Why You Should Visit Cemeteries

The Art of Thinking Clearly - Rolf Dobelli 2014

Why You Should Visit Cemeteries

Survivorship Bias

No matter where Rick looks, he sees rock stars. They appear on television, on the front pages of magazines, in concert programs, and at online fan sites. Their songs are unavoidable—in the mall, on his playlist, in the gym. The rock stars are everywhere. There are lots of them. And they are successful. Motivated by the stories of countless guitar heroes, Rick starts a band. Will he make it big? The probability lies a fraction above zero. Like so many others, he will most likely end up in the graveyard of failed musicians. This burial ground houses ten thousand times more musicians than the stage does, but no journalist is interested in failures—with the exception of fallen superstars. This makes the cemetery invisible to outsiders.

In daily life, because triumph is made more visible than failure, you systematically overestimate your chances of succeeding. As an outsider, you (like Rick) succumb to an illusion, and you mistake how minuscule the probability of success really is. Rick, like so many others, is a victim of survivorship bias.

Behind every popular author you can find a hundred other writers whose books will never sell. Behind them are another hundred who haven’t found publishers. Behind them are yet another hundred whose unfinished manuscripts gather dust in drawers. And behind each one of these are a hundred people who dream of—one day—writing a book. You, however, hear of only the successful authors (these days, many of them self-published) and fail to recognize how unlikely literary success is. The same goes for photographers, entrepreneurs, artists, athletes, architects, Nobel Prize winners, television presenters, and beauty queens. The media is not interested in digging around in the graveyards of the unsuccessful. Nor is this its job. To elude the survivorship bias, you must do the digging yourself.

You will also come across survivorship bias when dealing with money and risk: Imagine that a friend founds a start-up. You belong to the circle of potential investors and you sense a real opportunity: This could be the next Google. Maybe you’ll be lucky. But what is the reality? The most likely scenario is that the company will not even make it off the starting line. The second most likely outcome is that it will go bankrupt within three years. Of the companies that survive these first three years, most never grow to more than ten employees. So, should you never put your hard-earned money at risk? Not necessarily. But you should recognize that the survivorship bias is at work, distorting the probability of success like cut glass.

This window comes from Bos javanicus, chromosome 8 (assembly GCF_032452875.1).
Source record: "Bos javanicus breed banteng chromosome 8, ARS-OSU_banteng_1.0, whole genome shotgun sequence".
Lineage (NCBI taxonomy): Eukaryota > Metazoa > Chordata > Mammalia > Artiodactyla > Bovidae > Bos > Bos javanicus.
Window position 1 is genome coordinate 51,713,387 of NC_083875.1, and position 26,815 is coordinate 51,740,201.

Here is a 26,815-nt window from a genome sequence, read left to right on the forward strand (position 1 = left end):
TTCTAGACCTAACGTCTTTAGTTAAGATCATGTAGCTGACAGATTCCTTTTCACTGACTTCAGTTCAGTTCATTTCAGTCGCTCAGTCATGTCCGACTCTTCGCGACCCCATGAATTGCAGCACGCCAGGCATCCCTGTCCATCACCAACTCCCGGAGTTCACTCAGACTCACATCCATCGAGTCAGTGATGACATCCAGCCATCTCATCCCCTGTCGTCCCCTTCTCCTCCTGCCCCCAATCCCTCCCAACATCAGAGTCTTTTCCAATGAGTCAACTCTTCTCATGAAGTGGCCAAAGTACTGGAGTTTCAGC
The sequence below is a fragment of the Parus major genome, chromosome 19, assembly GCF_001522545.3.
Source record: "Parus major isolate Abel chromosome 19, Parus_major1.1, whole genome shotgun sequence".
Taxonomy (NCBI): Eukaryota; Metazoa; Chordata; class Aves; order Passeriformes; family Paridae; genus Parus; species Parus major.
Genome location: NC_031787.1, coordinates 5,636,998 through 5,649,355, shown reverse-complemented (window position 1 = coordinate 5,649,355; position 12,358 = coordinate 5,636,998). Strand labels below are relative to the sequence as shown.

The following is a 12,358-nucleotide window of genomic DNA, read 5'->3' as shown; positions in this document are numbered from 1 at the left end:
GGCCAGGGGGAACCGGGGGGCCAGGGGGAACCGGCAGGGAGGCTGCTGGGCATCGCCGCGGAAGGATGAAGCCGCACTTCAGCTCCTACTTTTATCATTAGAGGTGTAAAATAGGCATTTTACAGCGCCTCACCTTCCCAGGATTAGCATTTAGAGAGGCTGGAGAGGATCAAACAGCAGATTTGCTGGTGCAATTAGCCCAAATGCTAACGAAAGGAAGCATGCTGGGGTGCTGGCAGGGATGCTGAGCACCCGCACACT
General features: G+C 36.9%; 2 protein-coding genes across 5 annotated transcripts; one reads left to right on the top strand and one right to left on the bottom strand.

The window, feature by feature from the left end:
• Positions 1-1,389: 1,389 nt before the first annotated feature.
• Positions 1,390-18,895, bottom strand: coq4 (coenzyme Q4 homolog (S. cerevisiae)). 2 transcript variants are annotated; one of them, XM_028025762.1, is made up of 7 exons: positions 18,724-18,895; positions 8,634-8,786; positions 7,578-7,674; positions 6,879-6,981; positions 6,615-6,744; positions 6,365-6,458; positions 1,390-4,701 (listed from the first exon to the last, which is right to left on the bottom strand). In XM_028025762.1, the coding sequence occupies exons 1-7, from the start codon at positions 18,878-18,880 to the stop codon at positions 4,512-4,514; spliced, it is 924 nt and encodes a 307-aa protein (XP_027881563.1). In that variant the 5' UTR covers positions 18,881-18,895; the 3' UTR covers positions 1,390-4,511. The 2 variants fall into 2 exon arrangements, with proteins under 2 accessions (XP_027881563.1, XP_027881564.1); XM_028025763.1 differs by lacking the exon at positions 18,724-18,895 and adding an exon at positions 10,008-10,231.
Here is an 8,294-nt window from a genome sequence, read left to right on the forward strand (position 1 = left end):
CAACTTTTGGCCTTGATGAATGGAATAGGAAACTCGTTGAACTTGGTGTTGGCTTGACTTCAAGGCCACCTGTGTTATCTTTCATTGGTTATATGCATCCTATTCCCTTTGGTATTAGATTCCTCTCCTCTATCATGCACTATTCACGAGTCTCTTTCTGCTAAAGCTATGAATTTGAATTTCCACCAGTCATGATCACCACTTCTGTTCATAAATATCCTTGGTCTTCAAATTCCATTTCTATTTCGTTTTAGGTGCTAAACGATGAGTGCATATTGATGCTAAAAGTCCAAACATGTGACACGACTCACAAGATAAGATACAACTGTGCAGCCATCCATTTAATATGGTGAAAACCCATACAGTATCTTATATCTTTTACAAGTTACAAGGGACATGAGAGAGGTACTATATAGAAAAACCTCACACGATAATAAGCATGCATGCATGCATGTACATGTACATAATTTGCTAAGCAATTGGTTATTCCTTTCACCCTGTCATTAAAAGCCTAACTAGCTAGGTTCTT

Take the Dow Jones Industrial Average index. It consists of out-and-out survivors. Failed and small businesses do not enter the stock market, and yet these represent the majority of business ventures. A stock index is not indicative of a country’s economy. Similarly, the press does not report proportionately on all musicians. The vast number of books and coaches dealing with success should also you make skeptical: The unsuccessful don’t write books or give lectures on their failures.

Survivorship bias can become especially pernicious when you become a member of the “winning” team. Even if your success stems from pure coincidence, you’ll discover similarities with other winners and be tempted to mark these as “success factors.” However, if you ever visit the graveyard of failed individuals and companies, you will realize that its tenants possessed many of the same traits that characterize your success.

If enough scientists examine a particular phenomenon, a few of these studies will deliver statistically significant results through pure coincidence—for example, the relationship between red wine consumption and high life expectancy. Such (false) studies immediately attain a high degree of popularity and attention. As a result, you will not read about the studies with the “boring” but correct results.

Survivorship bias means this: People systematically overestimate their chances of success. Guard against it by frequently visiting the graves of once-promising projects, investments, and careers. It is a sad walk but one that should clear your mind.